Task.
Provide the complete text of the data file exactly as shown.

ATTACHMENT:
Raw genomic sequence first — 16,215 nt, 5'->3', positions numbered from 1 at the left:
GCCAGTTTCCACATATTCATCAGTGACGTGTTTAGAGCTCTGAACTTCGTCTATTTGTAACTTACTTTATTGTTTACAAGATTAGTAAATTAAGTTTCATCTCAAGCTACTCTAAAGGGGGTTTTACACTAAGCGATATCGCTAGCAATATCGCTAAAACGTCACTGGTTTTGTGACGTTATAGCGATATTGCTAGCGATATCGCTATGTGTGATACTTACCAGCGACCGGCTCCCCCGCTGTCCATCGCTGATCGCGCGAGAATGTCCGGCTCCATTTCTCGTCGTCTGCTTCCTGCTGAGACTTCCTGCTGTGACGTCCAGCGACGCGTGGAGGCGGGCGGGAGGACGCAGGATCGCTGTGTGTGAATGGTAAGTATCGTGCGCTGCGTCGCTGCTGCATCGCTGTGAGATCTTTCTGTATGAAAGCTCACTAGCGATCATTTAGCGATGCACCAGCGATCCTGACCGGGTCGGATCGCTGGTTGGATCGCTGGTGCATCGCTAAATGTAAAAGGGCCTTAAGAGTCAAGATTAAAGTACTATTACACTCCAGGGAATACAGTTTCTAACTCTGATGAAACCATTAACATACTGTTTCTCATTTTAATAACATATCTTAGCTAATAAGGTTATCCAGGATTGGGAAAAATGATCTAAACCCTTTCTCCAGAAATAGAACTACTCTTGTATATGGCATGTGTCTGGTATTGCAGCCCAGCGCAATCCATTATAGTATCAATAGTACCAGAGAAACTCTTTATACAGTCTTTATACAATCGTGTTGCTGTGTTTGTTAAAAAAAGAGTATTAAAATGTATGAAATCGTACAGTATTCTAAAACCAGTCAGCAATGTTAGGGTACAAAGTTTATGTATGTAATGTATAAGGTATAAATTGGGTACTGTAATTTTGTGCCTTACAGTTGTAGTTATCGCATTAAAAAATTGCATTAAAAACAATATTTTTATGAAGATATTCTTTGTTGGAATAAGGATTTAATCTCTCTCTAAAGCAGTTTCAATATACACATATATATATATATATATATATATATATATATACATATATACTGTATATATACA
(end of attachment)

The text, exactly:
Raw genomic sequence first — 16,215 nt, 5'->3', positions numbered from 1 at the left:
GCCAGTTTCCACATATTCATCAGTGACGTGTTTAGAGCTCTGAACTTCGTCTATTTGTAACTTACTTTATTGTTTACAAGATTAGTAAATTAAGTTTCATCTCAAGCTACTCTAAAGGGGGTTTTACACTAAGCGATATCGCTAGCAATATCGCTAAAACGTCACTGGTTTTGTGACGTTATAGCGATATTGCTAGCGATATCGCTATGTGTGATACTTACCAGCGACCGGCTCCCCCGCTGTCCATCGCTGATCGCGCGAGAATGTCCGGCTCCATTTCTCGTCGTCTGCTTCCTGCTGAGACTTCCTGCTGTGACGTCCAGCGACGCGTGGAGGCGGGCGGGAGGACGCAGGATCGCTGTGTGTGAATGGTAAGTATCGTGCGCTGCGTCGCTGCTGCATCGCTGTGAGATCTTTCTGTATGAAAGCTCACTAGCGATCATTTAGCGATGCACCAGCGATCCTGACCGGGTCGGATCGCTGGTTGGATCGCTGGTGCATCGCTAAATGTAAAAGGGCCTTAAGAGTCAAGATTAAAGTACTATTACACTCCAGGGAATACAGTTTCTAACTCTGATGAAACCATTAACATACTGTTTCTCATTTTAATAACATATCTTAGCTAATAAGGTTATCCAGGATTGGGAAAAATGATCTAAACCCTTTCTCCAGAAATAGAACTACTCTTGTATATGGCATGTGTCTGGTATTGCAGCCCAGCGCAATCCATTATAGTATCAATAGTACCAGAGAAACTCTTTATACAGTCTTTATACAATCGTGTTGCTGTGTTTGTTAAAAAAAGAGTATTAAAATGTATGAAATCGTACAGTATTCTAAAACCAGTCAGCAATGTTAGGGTACAAAGTTTATGTATGTAATGTATAAGGTATAAATTGGGTACTGTAATTTTGTGCCTTACAGTTGTAGTTATCGCATTAAAAAATTGCATTAAAAACAATATTTTTATGAAGATATTCTTTGTTGGAATAAGGATTTAATCTCTCTCTAAAGCAGTTTCAATATACACATATATATATATATATATATATATATATATATACATATATACTGTATATATACA